Institute of Archaeology
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Course description

This course introduces participants by means of lectures and demonstration to a range of scientific techniques that can be used to analyse and interpret cultural information from archaeological ceramic assemblages, including thin section petrography, geochemistry, scanning electron microscopy and organic residue analysis. Focusing in particular on ceramic petrography, the course provides in depth practical training, on the principles of this versatile geoarchaeological approach and its role in the interpretation of pottery provenance and manufacturing technology. Assessment is by means of two microscope-based practical exercises.

Aims of the course

  • To introduce participants to the range of different scientific approaches used in archaeology to analyse pottery and other ceramics.
  • To demonstrate the types of cultural signals discernible at the microscopic, molecular and atomic scale in archaeological ceramics and how these contribute to broader issues in ancient material culture.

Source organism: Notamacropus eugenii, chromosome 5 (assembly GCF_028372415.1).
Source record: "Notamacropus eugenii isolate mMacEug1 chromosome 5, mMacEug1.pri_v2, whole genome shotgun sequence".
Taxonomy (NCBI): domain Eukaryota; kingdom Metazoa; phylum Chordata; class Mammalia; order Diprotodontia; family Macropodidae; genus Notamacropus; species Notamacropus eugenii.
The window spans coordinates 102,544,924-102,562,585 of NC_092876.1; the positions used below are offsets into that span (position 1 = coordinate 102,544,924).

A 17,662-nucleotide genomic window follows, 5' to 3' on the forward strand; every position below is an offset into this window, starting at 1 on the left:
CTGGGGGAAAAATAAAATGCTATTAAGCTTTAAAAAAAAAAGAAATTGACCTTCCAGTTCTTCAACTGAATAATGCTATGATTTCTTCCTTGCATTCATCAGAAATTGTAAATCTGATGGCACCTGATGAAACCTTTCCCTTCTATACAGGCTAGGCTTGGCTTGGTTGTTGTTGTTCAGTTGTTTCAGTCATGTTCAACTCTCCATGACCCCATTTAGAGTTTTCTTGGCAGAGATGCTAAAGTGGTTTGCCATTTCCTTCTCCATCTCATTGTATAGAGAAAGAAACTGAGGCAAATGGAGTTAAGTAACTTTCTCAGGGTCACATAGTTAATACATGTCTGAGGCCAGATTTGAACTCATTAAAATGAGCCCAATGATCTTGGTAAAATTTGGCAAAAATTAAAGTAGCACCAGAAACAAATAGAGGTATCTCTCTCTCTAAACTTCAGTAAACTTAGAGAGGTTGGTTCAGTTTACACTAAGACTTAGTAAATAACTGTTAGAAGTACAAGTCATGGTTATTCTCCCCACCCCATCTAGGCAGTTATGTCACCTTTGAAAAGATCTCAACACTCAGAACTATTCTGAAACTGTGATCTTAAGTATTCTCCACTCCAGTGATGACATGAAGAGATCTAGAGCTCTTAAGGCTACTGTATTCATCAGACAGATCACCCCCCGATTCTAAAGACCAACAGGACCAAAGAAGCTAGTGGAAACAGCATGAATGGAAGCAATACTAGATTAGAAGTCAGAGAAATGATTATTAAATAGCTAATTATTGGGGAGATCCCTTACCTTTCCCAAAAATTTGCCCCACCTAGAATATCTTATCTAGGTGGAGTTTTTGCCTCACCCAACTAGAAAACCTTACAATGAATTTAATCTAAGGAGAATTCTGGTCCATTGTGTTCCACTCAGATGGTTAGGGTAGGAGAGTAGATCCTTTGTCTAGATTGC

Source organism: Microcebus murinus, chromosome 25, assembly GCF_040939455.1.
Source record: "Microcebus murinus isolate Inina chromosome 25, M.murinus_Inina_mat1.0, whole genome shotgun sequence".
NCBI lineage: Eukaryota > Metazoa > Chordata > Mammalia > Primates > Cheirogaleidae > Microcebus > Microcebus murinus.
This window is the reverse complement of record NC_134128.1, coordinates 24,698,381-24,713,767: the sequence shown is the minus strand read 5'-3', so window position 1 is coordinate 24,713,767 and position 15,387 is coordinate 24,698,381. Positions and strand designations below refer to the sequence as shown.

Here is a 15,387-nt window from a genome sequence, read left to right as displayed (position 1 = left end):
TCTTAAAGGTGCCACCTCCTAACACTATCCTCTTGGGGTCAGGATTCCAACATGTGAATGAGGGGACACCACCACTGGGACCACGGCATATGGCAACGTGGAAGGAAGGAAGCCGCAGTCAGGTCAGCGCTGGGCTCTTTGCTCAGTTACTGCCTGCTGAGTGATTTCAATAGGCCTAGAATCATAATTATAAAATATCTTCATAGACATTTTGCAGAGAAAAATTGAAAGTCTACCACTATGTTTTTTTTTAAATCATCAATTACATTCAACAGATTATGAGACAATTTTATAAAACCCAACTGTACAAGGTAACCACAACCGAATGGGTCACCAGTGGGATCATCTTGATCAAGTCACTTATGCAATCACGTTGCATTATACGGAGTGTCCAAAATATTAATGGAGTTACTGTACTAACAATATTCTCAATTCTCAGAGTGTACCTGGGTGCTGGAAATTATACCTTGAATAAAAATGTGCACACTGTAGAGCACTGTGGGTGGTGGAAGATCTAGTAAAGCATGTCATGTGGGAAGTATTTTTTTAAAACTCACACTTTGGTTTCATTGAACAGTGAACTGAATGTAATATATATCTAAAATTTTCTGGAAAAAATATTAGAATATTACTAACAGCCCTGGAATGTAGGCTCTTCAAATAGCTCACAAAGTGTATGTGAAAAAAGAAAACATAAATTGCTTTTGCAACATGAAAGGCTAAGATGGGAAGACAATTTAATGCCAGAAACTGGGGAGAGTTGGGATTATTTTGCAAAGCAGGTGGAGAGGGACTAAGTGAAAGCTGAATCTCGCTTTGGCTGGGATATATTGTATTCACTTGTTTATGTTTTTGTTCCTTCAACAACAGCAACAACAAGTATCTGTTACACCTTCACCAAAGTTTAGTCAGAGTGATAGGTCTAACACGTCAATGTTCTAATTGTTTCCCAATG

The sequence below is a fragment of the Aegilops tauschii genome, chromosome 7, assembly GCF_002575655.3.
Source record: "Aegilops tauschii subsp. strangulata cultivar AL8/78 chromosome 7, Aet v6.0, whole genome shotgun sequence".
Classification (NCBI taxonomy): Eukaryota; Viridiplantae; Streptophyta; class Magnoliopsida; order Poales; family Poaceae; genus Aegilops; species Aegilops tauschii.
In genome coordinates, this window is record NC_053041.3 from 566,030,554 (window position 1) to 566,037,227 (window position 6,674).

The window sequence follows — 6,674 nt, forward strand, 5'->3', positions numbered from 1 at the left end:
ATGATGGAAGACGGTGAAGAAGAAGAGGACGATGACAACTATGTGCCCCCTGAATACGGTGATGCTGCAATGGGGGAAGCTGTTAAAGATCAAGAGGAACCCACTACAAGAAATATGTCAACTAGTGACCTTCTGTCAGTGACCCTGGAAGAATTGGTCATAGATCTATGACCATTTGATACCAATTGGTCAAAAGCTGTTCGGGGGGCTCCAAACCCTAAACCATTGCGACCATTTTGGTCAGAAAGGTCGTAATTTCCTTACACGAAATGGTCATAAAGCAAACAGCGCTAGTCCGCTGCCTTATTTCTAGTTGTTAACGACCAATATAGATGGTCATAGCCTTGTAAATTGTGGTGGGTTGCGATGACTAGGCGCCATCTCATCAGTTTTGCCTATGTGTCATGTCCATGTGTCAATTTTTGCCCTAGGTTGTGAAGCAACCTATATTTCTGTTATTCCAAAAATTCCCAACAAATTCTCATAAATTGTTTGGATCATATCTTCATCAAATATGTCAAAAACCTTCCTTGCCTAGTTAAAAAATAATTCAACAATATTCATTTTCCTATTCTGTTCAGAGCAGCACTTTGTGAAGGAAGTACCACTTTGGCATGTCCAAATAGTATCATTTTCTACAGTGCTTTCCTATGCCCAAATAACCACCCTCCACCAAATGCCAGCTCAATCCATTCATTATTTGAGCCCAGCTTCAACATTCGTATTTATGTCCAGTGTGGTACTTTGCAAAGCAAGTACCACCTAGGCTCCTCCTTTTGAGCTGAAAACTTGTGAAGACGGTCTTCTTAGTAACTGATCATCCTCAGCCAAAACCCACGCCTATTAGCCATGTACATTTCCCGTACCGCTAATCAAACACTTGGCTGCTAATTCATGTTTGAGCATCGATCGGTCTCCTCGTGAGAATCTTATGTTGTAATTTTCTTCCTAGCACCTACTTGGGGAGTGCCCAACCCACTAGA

• To provide specific hands-on training in the principles of thin section petrography and its application to ceramic analysis.

Objectives

On successful completion of this course a student should:

  • To be able to evaluate the relevance and applicability of various scientific methods of ceramic analysis.
  • To be able to evaluate critically published work relating to archaeological ceramic analysis.
  • To gain an appreciation of the role of ceramic analysis within the wider study of pottery and the application of scientific approaches alongside other archaeological data.
  • To have gained a basic practical understanding of how to undertake thin section petrographic analysis on archaeological ceramics that can be developed by independent research within an MSc dissertation or PhD thesis.

Learning Outcomes

  • Developed skills in deduction based on detailed visual observations.
  • Improved abilities in critical thought and reasoning.

Teaching Methods

  • Two one-hour lectures per week including some practical demonstration.
  • One two-hour microscope-based practical class per week.
  • Two two-hour practical microscope assessments during the course.

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